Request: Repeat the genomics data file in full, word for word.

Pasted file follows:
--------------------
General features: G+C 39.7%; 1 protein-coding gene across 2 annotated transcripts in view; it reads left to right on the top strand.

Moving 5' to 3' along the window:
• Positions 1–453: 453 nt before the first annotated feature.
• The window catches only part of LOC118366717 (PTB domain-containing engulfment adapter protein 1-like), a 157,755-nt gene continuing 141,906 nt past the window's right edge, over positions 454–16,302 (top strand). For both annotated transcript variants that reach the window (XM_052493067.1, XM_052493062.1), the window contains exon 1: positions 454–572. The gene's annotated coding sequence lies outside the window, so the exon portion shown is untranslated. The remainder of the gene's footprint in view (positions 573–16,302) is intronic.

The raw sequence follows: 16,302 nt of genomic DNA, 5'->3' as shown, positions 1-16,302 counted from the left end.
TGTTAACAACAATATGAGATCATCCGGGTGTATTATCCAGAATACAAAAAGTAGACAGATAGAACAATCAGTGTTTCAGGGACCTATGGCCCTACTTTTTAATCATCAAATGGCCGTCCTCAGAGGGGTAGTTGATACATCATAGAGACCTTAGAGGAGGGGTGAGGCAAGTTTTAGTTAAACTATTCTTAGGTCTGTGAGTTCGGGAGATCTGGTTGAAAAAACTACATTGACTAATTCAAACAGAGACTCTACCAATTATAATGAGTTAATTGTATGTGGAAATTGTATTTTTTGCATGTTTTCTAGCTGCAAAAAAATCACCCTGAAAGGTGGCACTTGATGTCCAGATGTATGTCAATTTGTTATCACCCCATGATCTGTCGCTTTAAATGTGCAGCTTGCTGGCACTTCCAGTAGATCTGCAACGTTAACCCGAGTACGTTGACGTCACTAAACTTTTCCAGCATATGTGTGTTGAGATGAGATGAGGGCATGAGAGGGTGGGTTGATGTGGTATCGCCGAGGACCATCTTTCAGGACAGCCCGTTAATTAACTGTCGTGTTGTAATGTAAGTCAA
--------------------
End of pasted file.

General features: G+C 39.7%; 1 protein-coding gene across 2 annotated transcripts in view; it reads left to right on the top strand.

Moving 5' to 3' along the window:
• Positions 1–453: 453 nt before the first annotated feature.
• The window catches only part of LOC118366717 (PTB domain-containing engulfment adapter protein 1-like), a 157,755-nt gene continuing 141,906 nt past the window's right edge, over positions 454–16,302 (top strand). For both annotated transcript variants that reach the window (XM_052493067.1, XM_052493062.1), the window contains exon 1: positions 454–572. The gene's annotated coding sequence lies outside the window, so the exon portion shown is untranslated. The remainder of the gene's footprint in view (positions 573–16,302) is intronic.

The raw sequence follows: 16,302 nt of genomic DNA, 5'->3' as shown, positions 1-16,302 counted from the left end.
TGTTAACAACAATATGAGATCATCCGGGTGTATTATCCAGAATACAAAAAGTAGACAGATAGAACAATCAGTGTTTCAGGGACCTATGGCCCTACTTTTTAATCATCAAATGGCCGTCCTCAGAGGGGTAGTTGATACATCATAGAGACCTTAGAGGAGGGGTGAGGCAAGTTTTAGTTAAACTATTCTTAGGTCTGTGAGTTCGGGAGATCTGGTTGAAAAAACTACATTGACTAATTCAAACAGAGACTCTACCAATTATAATGAGTTAATTGTATGTGGAAATTGTATTTTTTGCATGTTTTCTAGCTGCAAAAAAATCACCCTGAAAGGTGGCACTTGATGTCCAGATGTATGTCAATTTGTTATCACCCCATGATCTGTCGCTTTAAATGTGCAGCTTGCTGGCACTTCCAGTAGATCTGCAACGTTAACCCGAGTACGTTGACGTCACTAAACTTTTCCAGCATATGTGTGTTGAGATGAGATGAGGGCATGAGAGGGTGGGTTGATGTGGTATCGCCGAGGACCATCTTTCAGGACAGCCCGTTAATTAACTGTCGTGTTGTAATGTAAGTCAA